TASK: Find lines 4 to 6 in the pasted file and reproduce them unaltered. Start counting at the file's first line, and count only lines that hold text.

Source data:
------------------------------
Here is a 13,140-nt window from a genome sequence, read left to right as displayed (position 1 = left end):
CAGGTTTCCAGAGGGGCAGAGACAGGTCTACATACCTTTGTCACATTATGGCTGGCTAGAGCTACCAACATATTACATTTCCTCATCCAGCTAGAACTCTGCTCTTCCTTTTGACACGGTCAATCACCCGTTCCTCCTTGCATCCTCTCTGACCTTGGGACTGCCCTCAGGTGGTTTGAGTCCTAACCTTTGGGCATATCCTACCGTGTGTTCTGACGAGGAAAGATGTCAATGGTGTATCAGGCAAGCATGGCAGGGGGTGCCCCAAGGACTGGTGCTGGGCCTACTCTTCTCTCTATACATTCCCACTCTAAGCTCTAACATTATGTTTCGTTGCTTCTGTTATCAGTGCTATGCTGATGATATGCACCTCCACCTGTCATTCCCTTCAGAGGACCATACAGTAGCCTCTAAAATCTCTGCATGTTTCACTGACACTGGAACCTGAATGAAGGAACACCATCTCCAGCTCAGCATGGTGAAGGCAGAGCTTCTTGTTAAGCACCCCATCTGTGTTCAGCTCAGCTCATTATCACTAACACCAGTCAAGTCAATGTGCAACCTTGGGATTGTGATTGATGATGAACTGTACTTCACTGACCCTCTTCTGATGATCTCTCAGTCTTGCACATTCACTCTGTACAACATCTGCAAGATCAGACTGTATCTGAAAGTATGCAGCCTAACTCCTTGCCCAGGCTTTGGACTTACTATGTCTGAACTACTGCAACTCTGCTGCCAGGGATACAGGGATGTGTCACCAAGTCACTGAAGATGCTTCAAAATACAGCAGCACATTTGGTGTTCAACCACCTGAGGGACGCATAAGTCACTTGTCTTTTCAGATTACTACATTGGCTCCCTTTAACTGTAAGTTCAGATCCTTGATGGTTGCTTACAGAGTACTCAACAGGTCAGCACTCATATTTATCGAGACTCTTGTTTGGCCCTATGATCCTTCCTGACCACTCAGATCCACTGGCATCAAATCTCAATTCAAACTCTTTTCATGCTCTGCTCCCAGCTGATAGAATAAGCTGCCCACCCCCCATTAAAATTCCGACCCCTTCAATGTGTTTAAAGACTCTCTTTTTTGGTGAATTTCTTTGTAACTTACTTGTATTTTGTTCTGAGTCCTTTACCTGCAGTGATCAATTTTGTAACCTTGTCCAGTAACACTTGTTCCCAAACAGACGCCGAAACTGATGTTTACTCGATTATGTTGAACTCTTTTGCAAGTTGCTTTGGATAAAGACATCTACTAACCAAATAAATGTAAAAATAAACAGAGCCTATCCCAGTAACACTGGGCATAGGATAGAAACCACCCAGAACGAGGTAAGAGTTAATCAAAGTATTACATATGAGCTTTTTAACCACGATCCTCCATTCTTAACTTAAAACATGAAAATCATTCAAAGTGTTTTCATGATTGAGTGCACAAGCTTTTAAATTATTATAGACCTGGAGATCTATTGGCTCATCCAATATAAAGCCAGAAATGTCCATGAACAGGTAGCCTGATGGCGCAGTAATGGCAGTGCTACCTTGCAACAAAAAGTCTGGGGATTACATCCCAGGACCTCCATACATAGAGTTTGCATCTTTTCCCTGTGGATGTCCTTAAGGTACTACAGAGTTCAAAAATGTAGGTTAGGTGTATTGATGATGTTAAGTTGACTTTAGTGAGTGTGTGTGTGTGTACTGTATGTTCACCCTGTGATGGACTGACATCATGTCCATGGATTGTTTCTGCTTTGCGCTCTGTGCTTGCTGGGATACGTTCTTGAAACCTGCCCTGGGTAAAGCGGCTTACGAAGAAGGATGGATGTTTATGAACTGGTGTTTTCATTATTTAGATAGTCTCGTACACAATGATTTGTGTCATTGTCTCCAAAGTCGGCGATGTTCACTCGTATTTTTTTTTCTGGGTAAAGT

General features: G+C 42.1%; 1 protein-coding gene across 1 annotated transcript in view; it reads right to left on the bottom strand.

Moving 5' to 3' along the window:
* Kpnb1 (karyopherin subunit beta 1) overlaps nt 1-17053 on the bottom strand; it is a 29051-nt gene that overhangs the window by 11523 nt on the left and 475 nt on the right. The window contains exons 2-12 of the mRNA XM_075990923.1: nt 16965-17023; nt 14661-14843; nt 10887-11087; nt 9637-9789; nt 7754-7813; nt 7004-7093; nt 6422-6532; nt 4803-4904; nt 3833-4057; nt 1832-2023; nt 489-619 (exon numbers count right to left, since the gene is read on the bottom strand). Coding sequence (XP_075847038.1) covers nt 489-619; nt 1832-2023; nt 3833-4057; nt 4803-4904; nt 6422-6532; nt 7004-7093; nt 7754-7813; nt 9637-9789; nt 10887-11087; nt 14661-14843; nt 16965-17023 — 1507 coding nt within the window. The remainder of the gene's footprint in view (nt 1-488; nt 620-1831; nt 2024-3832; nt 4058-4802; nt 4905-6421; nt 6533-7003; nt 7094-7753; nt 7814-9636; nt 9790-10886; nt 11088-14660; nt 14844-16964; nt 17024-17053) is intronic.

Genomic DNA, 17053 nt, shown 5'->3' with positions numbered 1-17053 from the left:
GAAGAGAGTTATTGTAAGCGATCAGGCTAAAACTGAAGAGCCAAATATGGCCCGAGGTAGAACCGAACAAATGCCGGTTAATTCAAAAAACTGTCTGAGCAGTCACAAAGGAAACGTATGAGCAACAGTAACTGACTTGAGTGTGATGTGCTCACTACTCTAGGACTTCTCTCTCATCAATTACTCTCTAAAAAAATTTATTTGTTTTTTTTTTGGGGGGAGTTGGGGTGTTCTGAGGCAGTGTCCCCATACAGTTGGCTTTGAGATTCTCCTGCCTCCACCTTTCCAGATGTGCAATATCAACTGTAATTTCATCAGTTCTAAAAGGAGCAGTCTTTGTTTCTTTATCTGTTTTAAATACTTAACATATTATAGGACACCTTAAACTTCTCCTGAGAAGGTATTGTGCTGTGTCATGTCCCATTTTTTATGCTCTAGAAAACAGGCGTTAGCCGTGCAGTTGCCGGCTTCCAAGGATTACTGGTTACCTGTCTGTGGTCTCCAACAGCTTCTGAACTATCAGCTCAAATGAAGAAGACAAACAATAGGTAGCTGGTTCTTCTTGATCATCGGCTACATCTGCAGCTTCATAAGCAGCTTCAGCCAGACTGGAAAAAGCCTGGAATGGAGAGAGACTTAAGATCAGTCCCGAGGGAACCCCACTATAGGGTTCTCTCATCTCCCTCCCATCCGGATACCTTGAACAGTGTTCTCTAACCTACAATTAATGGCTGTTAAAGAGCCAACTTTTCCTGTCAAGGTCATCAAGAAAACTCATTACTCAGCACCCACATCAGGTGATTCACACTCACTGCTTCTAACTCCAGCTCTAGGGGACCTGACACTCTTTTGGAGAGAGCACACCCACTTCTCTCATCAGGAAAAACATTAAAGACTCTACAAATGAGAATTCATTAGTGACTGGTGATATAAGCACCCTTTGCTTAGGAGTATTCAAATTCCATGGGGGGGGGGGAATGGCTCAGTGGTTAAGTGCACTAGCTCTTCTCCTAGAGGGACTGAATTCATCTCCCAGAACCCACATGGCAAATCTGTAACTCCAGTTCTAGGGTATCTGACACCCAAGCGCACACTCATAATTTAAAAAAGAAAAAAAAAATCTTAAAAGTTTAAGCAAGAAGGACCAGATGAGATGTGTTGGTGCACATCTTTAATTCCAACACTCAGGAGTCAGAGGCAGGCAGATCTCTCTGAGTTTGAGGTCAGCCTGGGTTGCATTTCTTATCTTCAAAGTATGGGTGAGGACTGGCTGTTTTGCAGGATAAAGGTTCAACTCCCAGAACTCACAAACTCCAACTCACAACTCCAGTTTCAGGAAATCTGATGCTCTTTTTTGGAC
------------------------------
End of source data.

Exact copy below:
Moving 5' to 3' along the window:
* Kpnb1 (karyopherin subunit beta 1) overlaps nt 1-17053 on the bottom strand; it is a 29051-nt gene that overhangs the window by 11523 nt on the left and 475 nt on the right. The window contains exons 2-12 of the mRNA XM_075990923.1: nt 16965-17023; nt 14661-14843; nt 10887-11087; nt 9637-9789; nt 7754-7813; nt 7004-7093; nt 6422-6532; nt 4803-4904; nt 3833-4057; nt 1832-2023; nt 489-619 (exon numbers count right to left, since the gene is read on the bottom strand). Coding sequence (XP_075847038.1) covers nt 489-619; nt 1832-2023; nt 3833-4057; nt 4803-4904; nt 6422-6532; nt 7004-7093; nt 7754-7813; nt 9637-9789; nt 10887-11087; nt 14661-14843; nt 16965-17023 — 1507 coding nt within the window. The remainder of the gene's footprint in view (nt 1-488; nt 620-1831; nt 2024-3832; nt 4058-4802; nt 4905-6421; nt 6533-7003; nt 7094-7753; nt 7814-9636; nt 9790-10886; nt 11088-14660; nt 14844-16964; nt 17024-17053) is intronic.

Genomic DNA, 17053 nt, shown 5'->3' with positions numbered 1-17053 from the left: